Pulled Over By The Reaper For A Warning

Poor Aubrey is sick. It started on Sunday with her asking for a ride to work. She’s been driving herself for ages, so it was somewhat unusual. By the time Ron picked her up and got her home, she was in tears. Her back, knees, ankles and shoulders were killing her. I immediately went into mommy nurse mode, and we figured her fibro was just flaring because she hasn’t had a day off in a couple of weeks. I got out ice packs, aspirin, and quercetin with bromelain, all of which are anti-inflammatories, and tramadol for the pain while she put on some pajamas.

After I had her stretched out on her stomach, I put the ice packs on her back and knees, and hooked her up to my TENS unit. I gave her 162 mg of aspirin, figuring if I gave her a half dose every two hours, it would keep her from getting an upset stomach. I switched out ice packs and moved the TENS unit around every half hour, and rubbed her down with Pennsaid. She was still crying because everything hurt, so I gave her 1mg of clonazepam just to knock her out. With a fibro flare, sometimes the only thing one can do is to sleep through it. She laid limp on my bed and watched Project Runway with her sketchbook next to her head. Finally I sent her to bed and threw the dogs out of her room so that she could actually get some rest; Amy was NOT happy. When I tucked Aub in, I realized she was burning up with fever.  Combined with a dry cough, it meant only one thing. Flu.


Crap! I’d been giving her aspirin! Visions of Reye’s Syndrome went through my head, and in spite of it being 3am, I ran to Walmart for Tylenol, pudding, and apple juice. Apple juice is useful if someone is throwing up, since it’s the only thing that tastes the same going up or going down, and although she wasn’t throwing up, I didn’t know if this flu was going to develop a stomach component. As soon as I got back, I woke her up enough to take her temperature again (101.3), and to give her the tylenol. She could barely sit up and her skin was hot and papery.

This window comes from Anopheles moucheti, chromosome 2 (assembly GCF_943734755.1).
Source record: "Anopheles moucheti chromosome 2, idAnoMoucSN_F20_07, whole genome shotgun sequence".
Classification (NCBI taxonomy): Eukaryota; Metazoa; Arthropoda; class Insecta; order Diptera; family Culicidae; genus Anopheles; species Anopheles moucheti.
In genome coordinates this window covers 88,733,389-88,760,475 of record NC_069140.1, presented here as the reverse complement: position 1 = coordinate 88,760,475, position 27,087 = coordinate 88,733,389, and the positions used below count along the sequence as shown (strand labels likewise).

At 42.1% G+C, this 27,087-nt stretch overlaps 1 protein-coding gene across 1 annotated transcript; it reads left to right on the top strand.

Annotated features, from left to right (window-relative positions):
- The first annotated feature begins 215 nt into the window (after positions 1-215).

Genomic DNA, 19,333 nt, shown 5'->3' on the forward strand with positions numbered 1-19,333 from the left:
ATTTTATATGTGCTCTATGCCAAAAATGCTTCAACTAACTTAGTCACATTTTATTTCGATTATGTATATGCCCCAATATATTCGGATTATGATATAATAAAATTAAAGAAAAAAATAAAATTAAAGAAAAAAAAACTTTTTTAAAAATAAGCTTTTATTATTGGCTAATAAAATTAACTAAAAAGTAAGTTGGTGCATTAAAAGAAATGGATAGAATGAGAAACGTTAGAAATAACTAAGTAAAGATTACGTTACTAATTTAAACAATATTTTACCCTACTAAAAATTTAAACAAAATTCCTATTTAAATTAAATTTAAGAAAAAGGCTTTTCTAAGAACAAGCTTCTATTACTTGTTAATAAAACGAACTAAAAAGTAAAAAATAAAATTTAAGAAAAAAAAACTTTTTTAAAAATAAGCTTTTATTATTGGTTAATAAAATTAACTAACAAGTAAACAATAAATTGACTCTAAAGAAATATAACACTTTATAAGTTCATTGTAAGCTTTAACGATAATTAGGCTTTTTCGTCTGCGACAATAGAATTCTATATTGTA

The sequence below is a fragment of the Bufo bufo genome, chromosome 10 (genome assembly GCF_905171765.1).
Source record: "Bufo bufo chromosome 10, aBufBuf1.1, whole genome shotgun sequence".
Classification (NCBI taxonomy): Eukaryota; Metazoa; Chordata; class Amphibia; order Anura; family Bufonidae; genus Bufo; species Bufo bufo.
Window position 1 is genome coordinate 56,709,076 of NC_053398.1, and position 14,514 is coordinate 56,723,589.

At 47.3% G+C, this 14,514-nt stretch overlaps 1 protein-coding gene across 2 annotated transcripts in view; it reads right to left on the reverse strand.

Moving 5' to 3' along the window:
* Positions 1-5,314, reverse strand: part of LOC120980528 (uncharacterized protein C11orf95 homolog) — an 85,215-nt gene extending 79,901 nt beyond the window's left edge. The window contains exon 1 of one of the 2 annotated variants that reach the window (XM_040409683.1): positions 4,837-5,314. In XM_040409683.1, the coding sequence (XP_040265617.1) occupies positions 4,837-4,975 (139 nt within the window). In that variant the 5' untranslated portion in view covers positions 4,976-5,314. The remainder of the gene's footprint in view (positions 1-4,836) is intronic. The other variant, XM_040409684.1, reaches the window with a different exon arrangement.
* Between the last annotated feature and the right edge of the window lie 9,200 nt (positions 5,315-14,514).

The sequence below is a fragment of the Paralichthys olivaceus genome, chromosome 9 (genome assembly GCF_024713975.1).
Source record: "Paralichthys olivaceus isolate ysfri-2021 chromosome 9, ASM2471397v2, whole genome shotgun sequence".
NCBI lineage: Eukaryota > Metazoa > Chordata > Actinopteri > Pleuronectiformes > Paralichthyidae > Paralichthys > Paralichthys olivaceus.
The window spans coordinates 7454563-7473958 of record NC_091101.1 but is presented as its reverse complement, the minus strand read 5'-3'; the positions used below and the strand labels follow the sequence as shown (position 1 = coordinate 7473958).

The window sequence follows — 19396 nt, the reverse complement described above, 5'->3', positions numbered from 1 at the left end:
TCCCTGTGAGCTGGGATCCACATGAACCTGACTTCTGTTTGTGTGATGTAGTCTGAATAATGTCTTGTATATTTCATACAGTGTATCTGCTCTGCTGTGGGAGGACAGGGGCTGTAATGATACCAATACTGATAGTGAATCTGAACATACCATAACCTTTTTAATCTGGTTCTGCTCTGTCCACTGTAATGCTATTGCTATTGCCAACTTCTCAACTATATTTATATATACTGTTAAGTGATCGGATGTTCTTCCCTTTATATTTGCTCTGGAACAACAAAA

At 10am, Ron woke her up and gave her more tylenol. She said she felt much better and was going to work. She didn’t want to leave work in the lurch on New Year’s Eve, especially when they were expecting near 500 people. She still looked pretty awful, but her fever was down; Ron and I insisted that he give her a ride. I didn’t think she’d be able to drive home on the best of evenings, but on a rainy New Year’s Eve after a night of working sick, there was no way I’d want her behind the wheel of a car. It was a good call, because when Ron picked her up, she was shivering, crying, coughing, and burning up again with a fever of 102.

I made her some canned chicken and rice soup (we keep it on hand for emergencies…it’s not bad once I add garlic powder, onion powder, black pepper, and a dash of oregano) and hot tea, gave her more tylenol, and put a cold pack wrapped in a towel behind her head. Her cough was bad enough to warrant some cough gels, and she was hurting badly enough to take another dose of tramadol. I sent her to bed and allowed Amy to go with her this time. Amy comforts her, and seemed to know she needed to calm down instead of stomping on Aubrey like she usually does.

This morning when I woke her up to check on her, she was still burning up, this time with 102.5. She still wanted to go to work, as she hacked and coughed and shivered in her bed. Her voice was completely gone after all the talking she did the night before, on top of all the coughing. I played the mommy card and called her work and left a message for the managers that I was NOT letting her go to work. When one of the assistant managers got the message, he called to check on her. She was able to talk by then, but was obviously still sick. Considering she’s never missed a day of work, she’s worked every holiday they’ve been open, and she’s not a whiner, there was no doubt she was really ill, and wasn’t just trying to get out of work because of a hangover or something.